ISSN 2330-717X

Climate Change And Pakistan – OpEd

By

The current wave of climate change is affecting the globe with severe repercussions in the form of disastrous calamities around the world. From droughts to wildfires to intense floods, the earth is witnessing climate-induced disasters at an alarming rate. The climate crisis around the world has highlighted the climate vulnerabilities that are further confounded by human actions and lack of preparation to deal with the environmental emergency. Pakistan is among the countries that are most vulnerable to climate change and its catastrophic impacts. 

The Global Climate Risk Index of 2021 has put Pakistan among top ten countries that are most vulnerable to climate change. In less than 20 years – from 2000 to 2019 – Pakistan faced 173 extreme weather events; the estimate economic loss to be of $3.8 billion. (This includes the massive loss of life and economy during the catastrophic floods in 2010.) The frequency and intensity of these crises is exponentially increasing with every passing day. Erratic rainfall, water scarcity, melting of glaciers and increasing temperatures show that Pakistan is inevitably facing the brunt of climate catastrophe. 

Today, massive floods triggered by heavy rainfall have wreaked havoc in the entire country. Pakistan contributes less than one percent to global warming and is yet one of the most vulnerable countries to climate change. Over the past two months, the country has witnessed abrupt rainfalls, followed by massive floods during monsoon. More than 33 million people have been affected by the deadly floods, causing huge economic loss, internal displacement and food insecurity. Over 115 districts in the country have been hit by the calamity with a total financial loss amounting to $20 billion. The death toll due to floods has reached 1600, coupled with the perishing of livestock and infrastructure. 

On visiting the flood-hit areas in the country, United Nations General Secretary António Guterres has termed the devastation to be a “climate carnage” that requires a “massive and global response” to be dealt with. Advocating debt relief for developing and poor countries like Pakistan, the UN chief called for international financial institutions to initiate debt swaps that could enable countries to invest in climate resilience and sustainable infrastructure, instead of paying debt. Considering the small carbon footprint that Pakistan has, the country is demanding climate justice – the rich, industrialized countries to pay for their massive carbon emissions so that reconstruction and rehabilitation efforts in Pakistan could be made.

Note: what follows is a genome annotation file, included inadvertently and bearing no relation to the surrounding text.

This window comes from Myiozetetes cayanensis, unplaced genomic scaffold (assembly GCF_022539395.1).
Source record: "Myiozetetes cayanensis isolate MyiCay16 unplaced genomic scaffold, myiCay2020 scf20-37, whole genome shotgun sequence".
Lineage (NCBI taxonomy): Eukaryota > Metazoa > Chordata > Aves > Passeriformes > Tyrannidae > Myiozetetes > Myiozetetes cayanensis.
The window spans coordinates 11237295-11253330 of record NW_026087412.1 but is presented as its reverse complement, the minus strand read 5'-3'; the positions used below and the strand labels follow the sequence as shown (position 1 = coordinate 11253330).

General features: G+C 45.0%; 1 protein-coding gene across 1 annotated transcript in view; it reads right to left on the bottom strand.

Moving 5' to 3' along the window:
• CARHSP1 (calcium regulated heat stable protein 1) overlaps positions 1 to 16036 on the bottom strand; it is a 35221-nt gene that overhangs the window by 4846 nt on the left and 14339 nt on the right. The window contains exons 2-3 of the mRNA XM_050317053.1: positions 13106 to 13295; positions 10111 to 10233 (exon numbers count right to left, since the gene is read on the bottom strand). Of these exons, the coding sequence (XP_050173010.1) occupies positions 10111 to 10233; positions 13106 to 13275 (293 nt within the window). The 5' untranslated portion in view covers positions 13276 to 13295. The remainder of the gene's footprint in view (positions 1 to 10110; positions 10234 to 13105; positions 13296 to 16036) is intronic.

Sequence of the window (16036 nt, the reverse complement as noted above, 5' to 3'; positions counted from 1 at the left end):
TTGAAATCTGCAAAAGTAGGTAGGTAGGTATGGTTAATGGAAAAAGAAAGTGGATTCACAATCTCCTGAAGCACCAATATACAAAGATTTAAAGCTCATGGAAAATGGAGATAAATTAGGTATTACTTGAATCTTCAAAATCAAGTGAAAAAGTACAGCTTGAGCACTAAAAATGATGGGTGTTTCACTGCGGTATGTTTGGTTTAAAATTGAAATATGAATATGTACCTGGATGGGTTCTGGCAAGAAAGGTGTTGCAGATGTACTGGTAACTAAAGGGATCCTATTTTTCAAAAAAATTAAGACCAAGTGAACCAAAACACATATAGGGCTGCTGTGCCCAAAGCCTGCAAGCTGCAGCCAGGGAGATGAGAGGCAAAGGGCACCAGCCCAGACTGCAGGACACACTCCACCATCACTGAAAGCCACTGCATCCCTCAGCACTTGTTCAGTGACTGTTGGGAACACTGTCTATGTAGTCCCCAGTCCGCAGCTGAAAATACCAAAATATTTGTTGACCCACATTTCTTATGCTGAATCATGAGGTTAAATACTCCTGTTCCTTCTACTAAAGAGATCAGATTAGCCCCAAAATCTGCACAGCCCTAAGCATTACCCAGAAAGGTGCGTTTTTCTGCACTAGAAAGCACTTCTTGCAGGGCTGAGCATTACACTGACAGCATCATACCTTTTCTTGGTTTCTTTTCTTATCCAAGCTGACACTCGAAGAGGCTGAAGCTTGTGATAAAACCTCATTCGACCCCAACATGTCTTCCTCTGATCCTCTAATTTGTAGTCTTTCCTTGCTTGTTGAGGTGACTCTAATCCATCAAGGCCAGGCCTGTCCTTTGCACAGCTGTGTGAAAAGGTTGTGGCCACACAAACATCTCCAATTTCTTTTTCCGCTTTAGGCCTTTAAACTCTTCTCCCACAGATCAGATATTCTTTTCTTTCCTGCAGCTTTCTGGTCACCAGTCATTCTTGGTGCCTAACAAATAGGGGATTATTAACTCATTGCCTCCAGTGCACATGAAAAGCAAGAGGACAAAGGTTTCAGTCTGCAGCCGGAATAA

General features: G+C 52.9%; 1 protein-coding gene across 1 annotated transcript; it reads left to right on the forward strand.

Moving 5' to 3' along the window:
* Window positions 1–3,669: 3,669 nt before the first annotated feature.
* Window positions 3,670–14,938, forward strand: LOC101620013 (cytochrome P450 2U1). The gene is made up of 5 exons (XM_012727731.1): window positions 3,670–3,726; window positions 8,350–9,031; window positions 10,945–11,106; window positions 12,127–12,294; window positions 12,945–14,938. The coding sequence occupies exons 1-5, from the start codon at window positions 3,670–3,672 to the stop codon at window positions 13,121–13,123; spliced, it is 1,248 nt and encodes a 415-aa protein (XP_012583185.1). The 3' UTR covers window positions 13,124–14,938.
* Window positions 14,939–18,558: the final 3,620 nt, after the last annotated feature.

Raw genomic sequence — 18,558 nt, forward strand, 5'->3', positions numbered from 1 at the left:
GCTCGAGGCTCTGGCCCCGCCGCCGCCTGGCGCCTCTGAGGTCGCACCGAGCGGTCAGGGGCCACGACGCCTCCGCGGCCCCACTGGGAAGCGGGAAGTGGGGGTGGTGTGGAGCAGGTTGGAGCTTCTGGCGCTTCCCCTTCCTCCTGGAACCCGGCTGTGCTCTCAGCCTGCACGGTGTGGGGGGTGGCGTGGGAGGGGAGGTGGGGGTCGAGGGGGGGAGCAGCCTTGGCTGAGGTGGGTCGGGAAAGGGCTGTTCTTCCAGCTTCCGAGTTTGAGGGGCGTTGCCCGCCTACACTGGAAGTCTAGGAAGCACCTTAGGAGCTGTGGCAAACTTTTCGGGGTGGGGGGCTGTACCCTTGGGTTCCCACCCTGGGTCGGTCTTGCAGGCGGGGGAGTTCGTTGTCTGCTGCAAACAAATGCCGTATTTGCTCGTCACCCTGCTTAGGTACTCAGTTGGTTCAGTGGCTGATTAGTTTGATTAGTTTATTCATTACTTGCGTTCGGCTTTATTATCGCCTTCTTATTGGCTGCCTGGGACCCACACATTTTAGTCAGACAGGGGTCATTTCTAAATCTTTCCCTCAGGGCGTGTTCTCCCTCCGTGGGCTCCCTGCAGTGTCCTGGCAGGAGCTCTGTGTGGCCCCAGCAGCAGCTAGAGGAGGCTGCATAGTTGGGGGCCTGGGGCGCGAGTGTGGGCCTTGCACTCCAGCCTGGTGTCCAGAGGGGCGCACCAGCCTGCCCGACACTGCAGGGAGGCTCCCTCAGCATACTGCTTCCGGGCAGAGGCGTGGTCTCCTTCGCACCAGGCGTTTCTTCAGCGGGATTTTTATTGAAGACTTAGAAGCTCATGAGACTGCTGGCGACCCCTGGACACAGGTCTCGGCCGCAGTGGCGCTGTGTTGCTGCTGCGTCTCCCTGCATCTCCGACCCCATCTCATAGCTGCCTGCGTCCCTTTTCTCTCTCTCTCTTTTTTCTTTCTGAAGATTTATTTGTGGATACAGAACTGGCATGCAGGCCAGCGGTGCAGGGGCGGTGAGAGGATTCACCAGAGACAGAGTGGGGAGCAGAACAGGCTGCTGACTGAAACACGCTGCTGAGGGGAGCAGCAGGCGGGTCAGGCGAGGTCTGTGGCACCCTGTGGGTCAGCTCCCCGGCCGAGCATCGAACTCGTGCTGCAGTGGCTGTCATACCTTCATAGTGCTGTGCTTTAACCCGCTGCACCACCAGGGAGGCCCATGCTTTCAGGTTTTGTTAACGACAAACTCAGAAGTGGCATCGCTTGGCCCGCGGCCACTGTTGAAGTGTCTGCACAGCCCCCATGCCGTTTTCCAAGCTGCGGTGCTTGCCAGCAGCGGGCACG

Many activists, scholars and environmentalists are even calling for reparations for the damage witnessed by the country due to climate change in which Pakistan has little contribution. In the backdrop of the loss and damage incurred by the country, the demand for global climate justice is not unfounded. However, the magnitude of the calamity worsened due to the unprepared response (or lack of it) in the face of the inevitable crisis looming over the country for years. Proactive response, prompt action against the disaster, and country’s resilience against climate change are also questionable.

Years of weak ecological governance have exacerbated the country’s vulnerability to the catastrophic impact of recent floods. One loophole is the quality of water infrastructure: the limited capacity to resist large increase in the flow of rivers has raised questions on the country’s water governance. Poor systems of drainage and lack of planning for construction in flood-prone regions have exacerbated the problems of water management. Lack of proactive policy planning to constrain deforestation, limit carbon emissions and bolster disaster management has impacted mitigation efforts. Governments – at provincial and local levels – lack intent and at times capacity to combat illegal construction and manage water resources efficiently. 

Continuous political instability, coupled by the little focus on human security and non-military security threats, has deflected the policy attention from sustainable housing, water provision and preparedness against ecological disasters. Effective management of rivers and other water sources at a regional level is also confounded by the lack of intergovernmental cooperation on water between Pakistan and India. Both the countries have not able to design and implement strong protocols to preserve water bodies, manage these resources prudently and initiate policy protocols for joint infrastructure water projects. 

Beside internal solutions and mitigation the causes of massive floods and their catastrophic impacts have shown that climate-induced natural disasters also require global attention. Climate justice for rehabilitation and reconstruction through debt relief and reparations should be the normative goal. World leaders must come together to mitigate the disproportionate burden that the country is facing due the climate emergency. However, more informed and urgent policy changes need to be initiated at home. The sustainability agenda for environment should top the list of policy priorities for conserving environment, regulating water bodies and their flow, and limiting the dependence on fossil fuels. Lastly, the government should regulate the construction for ecological rationality, make effort to promote sustainable and climate-friendly infrastructure, and promote ecological awareness to save water, plant trees and reduce the output of unhygienic waste and pollutants. 

Asad Ullah Khan is a Senior Researcher at the Centre for Aerospace & Security Studies (CASS), Islamabad, Pakistan. He can be reached at [email protected] 

Leave a Reply

Your email address will not be published. Required fields are marked *